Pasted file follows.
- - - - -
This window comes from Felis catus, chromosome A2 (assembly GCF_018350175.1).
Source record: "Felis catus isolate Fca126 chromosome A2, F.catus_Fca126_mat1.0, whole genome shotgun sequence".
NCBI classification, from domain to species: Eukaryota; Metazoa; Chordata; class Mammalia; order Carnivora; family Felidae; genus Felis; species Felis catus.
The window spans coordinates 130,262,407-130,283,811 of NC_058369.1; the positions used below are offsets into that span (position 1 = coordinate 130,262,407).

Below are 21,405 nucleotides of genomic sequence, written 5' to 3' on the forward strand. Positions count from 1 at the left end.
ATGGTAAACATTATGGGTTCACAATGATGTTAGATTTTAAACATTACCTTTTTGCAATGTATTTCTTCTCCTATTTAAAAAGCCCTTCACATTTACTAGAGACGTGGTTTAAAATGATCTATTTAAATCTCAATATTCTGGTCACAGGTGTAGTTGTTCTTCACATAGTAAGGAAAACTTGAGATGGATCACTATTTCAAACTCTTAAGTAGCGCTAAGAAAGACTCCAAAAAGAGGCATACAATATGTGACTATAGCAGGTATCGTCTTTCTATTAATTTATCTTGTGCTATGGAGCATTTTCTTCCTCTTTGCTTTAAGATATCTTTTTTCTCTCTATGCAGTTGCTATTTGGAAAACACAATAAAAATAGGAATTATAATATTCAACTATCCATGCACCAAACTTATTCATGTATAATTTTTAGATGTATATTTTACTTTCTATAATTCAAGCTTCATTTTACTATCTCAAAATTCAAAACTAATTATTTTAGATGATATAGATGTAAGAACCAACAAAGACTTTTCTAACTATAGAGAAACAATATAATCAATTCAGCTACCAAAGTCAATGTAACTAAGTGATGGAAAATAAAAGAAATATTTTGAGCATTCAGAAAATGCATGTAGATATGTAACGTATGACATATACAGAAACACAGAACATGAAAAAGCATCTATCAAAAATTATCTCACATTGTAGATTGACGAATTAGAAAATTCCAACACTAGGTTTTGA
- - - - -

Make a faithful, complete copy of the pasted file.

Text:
This window comes from Felis catus, chromosome A2 (assembly GCF_018350175.1).
Source record: "Felis catus isolate Fca126 chromosome A2, F.catus_Fca126_mat1.0, whole genome shotgun sequence".
NCBI classification, from domain to species: Eukaryota; Metazoa; Chordata; class Mammalia; order Carnivora; family Felidae; genus Felis; species Felis catus.
The window spans coordinates 130,262,407-130,283,811 of NC_058369.1; the positions used below are offsets into that span (position 1 = coordinate 130,262,407).

Below are 21,405 nucleotides of genomic sequence, written 5' to 3' on the forward strand. Positions count from 1 at the left end.
ATGGTAAACATTATGGGTTCACAATGATGTTAGATTTTAAACATTACCTTTTTGCAATGTATTTCTTCTCCTATTTAAAAAGCCCTTCACATTTACTAGAGACGTGGTTTAAAATGATCTATTTAAATCTCAATATTCTGGTCACAGGTGTAGTTGTTCTTCACATAGTAAGGAAAACTTGAGATGGATCACTATTTCAAACTCTTAAGTAGCGCTAAGAAAGACTCCAAAAAGAGGCATACAATATGTGACTATAGCAGGTATCGTCTTTCTATTAATTTATCTTGTGCTATGGAGCATTTTCTTCCTCTTTGCTTTAAGATATCTTTTTTCTCTCTATGCAGTTGCTATTTGGAAAACACAATAAAAATAGGAATTATAATATTCAACTATCCATGCACCAAACTTATTCATGTATAATTTTTAGATGTATATTTTACTTTCTATAATTCAAGCTTCATTTTACTATCTCAAAATTCAAAACTAATTATTTTAGATGATATAGATGTAAGAACCAACAAAGACTTTTCTAACTATAGAGAAACAATATAATCAATTCAGCTACCAAAGTCAATGTAACTAAGTGATGGAAAATAAAAGAAATATTTTGAGCATTCAGAAAATGCATGTAGATATGTAACGTATGACATATACAGAAACACAGAACATGAAAAAGCATCTATCAAAAATTATCTCACATTGTAGATTGACGAATTAGAAAATTCCAACACTAGGTTTTGA